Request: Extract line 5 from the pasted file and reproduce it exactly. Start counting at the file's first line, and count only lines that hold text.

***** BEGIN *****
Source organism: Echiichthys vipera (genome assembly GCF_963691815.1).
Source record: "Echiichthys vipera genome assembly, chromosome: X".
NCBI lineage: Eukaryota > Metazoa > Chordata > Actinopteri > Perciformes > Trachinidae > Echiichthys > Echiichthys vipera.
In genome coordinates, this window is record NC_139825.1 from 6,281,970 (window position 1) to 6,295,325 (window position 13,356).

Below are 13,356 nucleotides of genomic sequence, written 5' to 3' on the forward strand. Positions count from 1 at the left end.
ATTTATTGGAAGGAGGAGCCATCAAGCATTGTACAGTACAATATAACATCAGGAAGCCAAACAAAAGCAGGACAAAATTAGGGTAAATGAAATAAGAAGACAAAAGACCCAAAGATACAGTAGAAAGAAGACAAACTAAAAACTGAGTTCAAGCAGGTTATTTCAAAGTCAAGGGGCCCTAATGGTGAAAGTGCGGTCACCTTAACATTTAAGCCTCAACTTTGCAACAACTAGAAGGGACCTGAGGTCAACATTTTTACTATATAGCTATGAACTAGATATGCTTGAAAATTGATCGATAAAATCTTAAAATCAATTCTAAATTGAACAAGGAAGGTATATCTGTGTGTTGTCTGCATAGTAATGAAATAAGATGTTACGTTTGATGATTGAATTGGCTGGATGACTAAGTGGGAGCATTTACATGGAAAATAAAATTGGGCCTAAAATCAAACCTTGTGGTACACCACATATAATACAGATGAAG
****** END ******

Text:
Below are 13,356 nucleotides of genomic sequence, written 5' to 3' on the forward strand. Positions count from 1 at the left end.